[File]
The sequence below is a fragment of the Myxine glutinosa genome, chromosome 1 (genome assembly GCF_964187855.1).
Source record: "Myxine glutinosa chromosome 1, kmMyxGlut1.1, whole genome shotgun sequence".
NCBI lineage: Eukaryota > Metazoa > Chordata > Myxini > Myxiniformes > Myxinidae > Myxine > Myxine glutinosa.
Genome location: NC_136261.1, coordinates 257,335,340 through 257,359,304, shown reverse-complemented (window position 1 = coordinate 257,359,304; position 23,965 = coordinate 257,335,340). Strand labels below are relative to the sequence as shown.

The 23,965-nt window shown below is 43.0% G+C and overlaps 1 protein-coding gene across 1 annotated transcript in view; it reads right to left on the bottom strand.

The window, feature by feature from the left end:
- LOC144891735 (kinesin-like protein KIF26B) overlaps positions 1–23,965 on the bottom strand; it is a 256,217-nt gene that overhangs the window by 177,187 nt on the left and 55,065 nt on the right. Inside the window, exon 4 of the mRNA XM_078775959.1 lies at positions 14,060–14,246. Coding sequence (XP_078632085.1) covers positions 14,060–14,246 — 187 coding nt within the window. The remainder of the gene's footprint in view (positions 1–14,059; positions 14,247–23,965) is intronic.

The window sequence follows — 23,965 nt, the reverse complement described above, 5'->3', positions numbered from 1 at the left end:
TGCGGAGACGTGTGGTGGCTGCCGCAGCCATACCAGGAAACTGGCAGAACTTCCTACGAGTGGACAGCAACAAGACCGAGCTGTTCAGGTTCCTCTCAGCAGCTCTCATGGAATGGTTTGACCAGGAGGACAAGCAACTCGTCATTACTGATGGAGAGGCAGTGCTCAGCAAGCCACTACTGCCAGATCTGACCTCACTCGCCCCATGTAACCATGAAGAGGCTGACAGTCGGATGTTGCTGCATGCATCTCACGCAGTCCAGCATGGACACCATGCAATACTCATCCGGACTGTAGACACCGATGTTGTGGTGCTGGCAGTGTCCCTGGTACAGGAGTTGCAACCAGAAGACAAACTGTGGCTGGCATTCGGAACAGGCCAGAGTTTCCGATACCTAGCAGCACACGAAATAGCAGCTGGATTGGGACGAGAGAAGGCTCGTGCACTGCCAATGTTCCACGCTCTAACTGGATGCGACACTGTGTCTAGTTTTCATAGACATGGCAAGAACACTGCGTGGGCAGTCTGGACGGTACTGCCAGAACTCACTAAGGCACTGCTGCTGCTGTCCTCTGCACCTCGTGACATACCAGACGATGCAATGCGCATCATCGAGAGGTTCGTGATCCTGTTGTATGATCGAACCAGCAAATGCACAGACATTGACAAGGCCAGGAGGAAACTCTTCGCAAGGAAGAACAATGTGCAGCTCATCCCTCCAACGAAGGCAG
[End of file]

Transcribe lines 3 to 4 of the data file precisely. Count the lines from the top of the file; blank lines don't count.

NCBI lineage: Eukaryota > Metazoa > Chordata > Myxini > Myxiniformes > Myxinidae > Myxine > Myxine glutinosa.
Genome location: NC_136261.1, coordinates 257,335,340 through 257,359,304, shown reverse-complemented (window position 1 = coordinate 257,359,304; position 23,965 = coordinate 257,335,340). Strand labels below are relative to the sequence as shown.